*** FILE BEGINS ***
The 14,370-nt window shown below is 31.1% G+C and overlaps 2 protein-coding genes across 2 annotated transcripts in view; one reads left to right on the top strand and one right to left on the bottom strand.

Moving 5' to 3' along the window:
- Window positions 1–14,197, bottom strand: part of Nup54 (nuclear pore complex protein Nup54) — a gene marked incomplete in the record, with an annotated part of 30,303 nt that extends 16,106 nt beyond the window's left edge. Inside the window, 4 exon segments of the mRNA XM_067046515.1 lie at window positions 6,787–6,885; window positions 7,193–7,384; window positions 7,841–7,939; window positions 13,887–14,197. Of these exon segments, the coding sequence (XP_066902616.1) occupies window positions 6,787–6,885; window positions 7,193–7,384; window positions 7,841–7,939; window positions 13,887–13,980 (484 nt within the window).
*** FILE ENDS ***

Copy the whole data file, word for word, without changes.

The 14,370-nt window shown below is 31.1% G+C and overlaps 2 protein-coding genes across 2 annotated transcripts in view; one reads left to right on the top strand and one right to left on the bottom strand.

Moving 5' to 3' along the window:
- Window positions 1–14,197, bottom strand: part of Nup54 (nuclear pore complex protein Nup54) — a gene marked incomplete in the record, with an annotated part of 30,303 nt that extends 16,106 nt beyond the window's left edge. Inside the window, 4 exon segments of the mRNA XM_067046515.1 lie at window positions 6,787–6,885; window positions 7,193–7,384; window positions 7,841–7,939; window positions 13,887–14,197. Of these exon segments, the coding sequence (XP_066902616.1) occupies window positions 6,787–6,885; window positions 7,193–7,384; window positions 7,841–7,939; window positions 13,887–13,980 (484 nt within the window).